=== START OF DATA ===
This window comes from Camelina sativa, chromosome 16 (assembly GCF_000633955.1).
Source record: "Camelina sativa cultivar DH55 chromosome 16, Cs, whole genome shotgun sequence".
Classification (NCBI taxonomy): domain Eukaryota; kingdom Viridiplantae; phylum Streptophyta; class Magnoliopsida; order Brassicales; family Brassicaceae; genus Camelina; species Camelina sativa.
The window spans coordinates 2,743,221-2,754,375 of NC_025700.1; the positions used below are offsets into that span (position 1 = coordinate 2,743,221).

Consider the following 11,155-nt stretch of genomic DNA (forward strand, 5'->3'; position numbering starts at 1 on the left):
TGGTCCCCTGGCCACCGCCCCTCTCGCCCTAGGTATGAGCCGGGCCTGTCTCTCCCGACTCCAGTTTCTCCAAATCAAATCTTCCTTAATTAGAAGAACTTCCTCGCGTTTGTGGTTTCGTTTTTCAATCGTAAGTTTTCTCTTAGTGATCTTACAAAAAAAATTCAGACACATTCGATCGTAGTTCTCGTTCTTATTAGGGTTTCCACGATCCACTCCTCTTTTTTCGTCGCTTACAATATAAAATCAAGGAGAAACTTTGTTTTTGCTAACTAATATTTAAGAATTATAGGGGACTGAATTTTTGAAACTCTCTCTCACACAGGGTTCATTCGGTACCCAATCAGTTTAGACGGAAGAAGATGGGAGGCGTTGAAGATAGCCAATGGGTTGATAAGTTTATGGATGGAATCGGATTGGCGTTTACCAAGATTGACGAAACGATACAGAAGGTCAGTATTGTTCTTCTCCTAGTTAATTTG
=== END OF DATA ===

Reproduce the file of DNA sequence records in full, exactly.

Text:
This window comes from Camelina sativa, chromosome 16 (assembly GCF_000633955.1).
Source record: "Camelina sativa cultivar DH55 chromosome 16, Cs, whole genome shotgun sequence".
Classification (NCBI taxonomy): domain Eukaryota; kingdom Viridiplantae; phylum Streptophyta; class Magnoliopsida; order Brassicales; family Brassicaceae; genus Camelina; species Camelina sativa.
The window spans coordinates 2,743,221-2,754,375 of NC_025700.1; the positions used below are offsets into that span (position 1 = coordinate 2,743,221).

Consider the following 11,155-nt stretch of genomic DNA (forward strand, 5'->3'; position numbering starts at 1 on the left):
TGGTCCCCTGGCCACCGCCCCTCTCGCCCTAGGTATGAGCCGGGCCTGTCTCTCCCGACTCCAGTTTCTCCAAATCAAATCTTCCTTAATTAGAAGAACTTCCTCGCGTTTGTGGTTTCGTTTTTCAATCGTAAGTTTTCTCTTAGTGATCTTACAAAAAAAATTCAGACACATTCGATCGTAGTTCTCGTTCTTATTAGGGTTTCCACGATCCACTCCTCTTTTTTCGTCGCTTACAATATAAAATCAAGGAGAAACTTTGTTTTTGCTAACTAATATTTAAGAATTATAGGGGACTGAATTTTTGAAACTCTCTCTCACACAGGGTTCATTCGGTACCCAATCAGTTTAGACGGAAGAAGATGGGAGGCGTTGAAGATAGCCAATGGGTTGATAAGTTTATGGATGGAATCGGATTGGCGTTTACCAAGATTGACGAAACGATACAGAAGGTCAGTATTGTTCTTCTCCTAGTTAATTTG